Saturday, June 23, 2012

X does NOT mark the spot...

This post is going to be about mammals- I feel like I've been neglecting them since I wrote about Moose-stang Sally a few weeks ago.

This week I've found several sets of tracks in amazing substrate that have to be shared.

The first was at the Funny River Weir, that I've recently written about. Apparently the Kenai Peninsula had records snow fall amounts this past winter, and because it's warming up- all of the snow pack is still melting up in the mountains and rushing down stream to where I live. The rivers are swollen, and last week they were raging. Because of this, right next to the weir, a bit of sand and silt built up, kind of making a little beach. Several days ago I went to check water levels, and noticed these tracks:

...and my mind began to spin.

I instantly thought a member of the weasel family, the Mustelids. And here's why:
  • Habitat: it's a riverine system that is totally resource rich. Large sized fish, and alot of them, travel this waterway around the clock, and will for the next 2 months. "Resource rich" if you will...
  • Secondly: let's count toes. Maybe you can't see in this picture, but there's 5 on front and 5 on back. All weasels (including fisher, marten, long-tailed/short-tailed/least weasels, otters, name some) have 5/5 toes. Other critters have the 5/5 toes as well, such as muskrat, skunks, woodchucks...but the latter 2 don't live here! And the muskrat tracks just don't fit.
Does anyone else suffer from "sensationalitis"? It's a condition I suffer: when ever I get a blurry trail cam pic, or smudgy track, or some other kind of animal sign...I pick the coolest animal it could be, then say it is so. I was convinced that this was a river otter track. It just seemed so big to me, but as always, the voice of reason told me to "think mink".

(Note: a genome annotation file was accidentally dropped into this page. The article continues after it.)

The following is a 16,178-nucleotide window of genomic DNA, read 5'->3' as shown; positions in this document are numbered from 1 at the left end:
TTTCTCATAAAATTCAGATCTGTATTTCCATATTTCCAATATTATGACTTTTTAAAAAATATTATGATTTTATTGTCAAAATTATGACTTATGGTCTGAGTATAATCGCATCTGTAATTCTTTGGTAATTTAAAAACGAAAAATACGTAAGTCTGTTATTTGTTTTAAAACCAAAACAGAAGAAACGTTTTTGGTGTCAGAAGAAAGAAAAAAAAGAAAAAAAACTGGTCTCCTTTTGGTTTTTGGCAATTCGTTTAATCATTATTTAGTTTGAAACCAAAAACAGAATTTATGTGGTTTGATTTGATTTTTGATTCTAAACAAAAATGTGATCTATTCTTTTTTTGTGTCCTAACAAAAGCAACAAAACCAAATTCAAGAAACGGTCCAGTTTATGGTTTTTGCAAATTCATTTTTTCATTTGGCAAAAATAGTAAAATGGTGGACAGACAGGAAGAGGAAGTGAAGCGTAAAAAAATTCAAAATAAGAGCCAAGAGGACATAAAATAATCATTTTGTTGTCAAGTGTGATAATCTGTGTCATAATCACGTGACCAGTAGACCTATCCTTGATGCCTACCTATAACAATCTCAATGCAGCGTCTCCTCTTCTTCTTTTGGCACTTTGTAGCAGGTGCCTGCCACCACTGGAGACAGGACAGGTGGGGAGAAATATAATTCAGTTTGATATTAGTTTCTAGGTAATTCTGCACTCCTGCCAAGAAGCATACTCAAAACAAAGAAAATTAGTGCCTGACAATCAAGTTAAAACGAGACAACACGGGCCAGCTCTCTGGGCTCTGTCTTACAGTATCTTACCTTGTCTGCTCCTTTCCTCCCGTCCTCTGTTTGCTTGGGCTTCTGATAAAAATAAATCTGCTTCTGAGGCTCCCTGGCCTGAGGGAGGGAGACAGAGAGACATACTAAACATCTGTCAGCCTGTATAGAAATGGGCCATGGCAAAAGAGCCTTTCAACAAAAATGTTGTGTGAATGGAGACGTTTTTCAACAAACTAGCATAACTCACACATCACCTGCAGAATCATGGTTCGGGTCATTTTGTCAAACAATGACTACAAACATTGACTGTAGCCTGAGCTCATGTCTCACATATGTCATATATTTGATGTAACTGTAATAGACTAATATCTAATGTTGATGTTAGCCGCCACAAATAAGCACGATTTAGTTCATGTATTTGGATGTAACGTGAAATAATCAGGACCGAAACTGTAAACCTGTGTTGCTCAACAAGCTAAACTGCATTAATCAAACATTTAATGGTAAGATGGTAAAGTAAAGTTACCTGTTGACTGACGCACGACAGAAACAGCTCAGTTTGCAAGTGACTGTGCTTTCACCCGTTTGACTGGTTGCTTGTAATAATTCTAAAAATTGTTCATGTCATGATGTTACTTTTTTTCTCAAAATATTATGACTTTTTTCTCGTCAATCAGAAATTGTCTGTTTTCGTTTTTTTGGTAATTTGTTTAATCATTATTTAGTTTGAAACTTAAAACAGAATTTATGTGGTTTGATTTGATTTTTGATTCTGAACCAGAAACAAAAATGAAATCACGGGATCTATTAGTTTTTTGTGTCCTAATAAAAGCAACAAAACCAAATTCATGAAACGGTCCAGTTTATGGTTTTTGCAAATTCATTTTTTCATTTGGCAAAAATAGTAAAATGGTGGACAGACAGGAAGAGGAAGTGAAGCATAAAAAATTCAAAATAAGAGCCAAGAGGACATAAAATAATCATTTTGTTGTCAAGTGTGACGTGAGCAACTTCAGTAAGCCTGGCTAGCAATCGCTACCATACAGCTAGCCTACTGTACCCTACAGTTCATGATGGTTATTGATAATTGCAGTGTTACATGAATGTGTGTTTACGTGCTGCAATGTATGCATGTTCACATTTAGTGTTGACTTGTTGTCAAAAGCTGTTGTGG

That bobby pin is exactly 5 cm long, and it was the only thing I had to use for scale. According to the little tracking book I'm using (Track Finder by Dorcas Miller), mink tracks fall below that. Otter are almost double that in length. SO, the voice of reason is correct again: mink (Mustela vison).

I took this picture of a mink, not on the Funny River, but on the Kenai River several weeks ago. They are here!

The next set of tracks I have to share are a brand spanking new find for me. Several days ago, I was out with Jim, a biology technician out of the office I'm interning at. He is currently working on his Masters degree, and is tracking the movements of fish through the Anchor River here on the peninsula. At one of the sites he had to check, we had to take an ATV back into the woods. I rode on the back rack, as we went in and we hit a low spot that had recently held alot of water. At this point, it was a nice thick, smooth mud. This is what I saw.

The beautiful overstep walk of a lynx (Lynx canadensis)!

As soon as I saw it, after the ATV tracks were made, flashes of cougar, gray wolf, bobcat, dog, lynx were flashing through my mind. In this case, I was underwhelming myself. Trying to talk myself of the edge of a big carnivore. I've NEVER come across a track like this in NY. I have had a fair experience of black bear tracks now, but this was definitely not bear.

These were my initial observations: 1) the tracks are so round, 2) no X (I'll explain this later), 3) edges of pads were blurry, not totally crisp, 4) LARGE, 5) I felt that this animal was walking, as opposed to trotting or running, and 6) no nails!

For ease of explanation, when I say "cat" I mean generally all cats domestic and otherwise. When I say "dog", I mean domestic and otherwise. I'm referring to the family.

1. So cats have round tracks, and dogs have oval tracks: generally. Of course there's the oddball out there that defies this rule, and of course the substrate (or what they're leaving tracks in) can effect this too.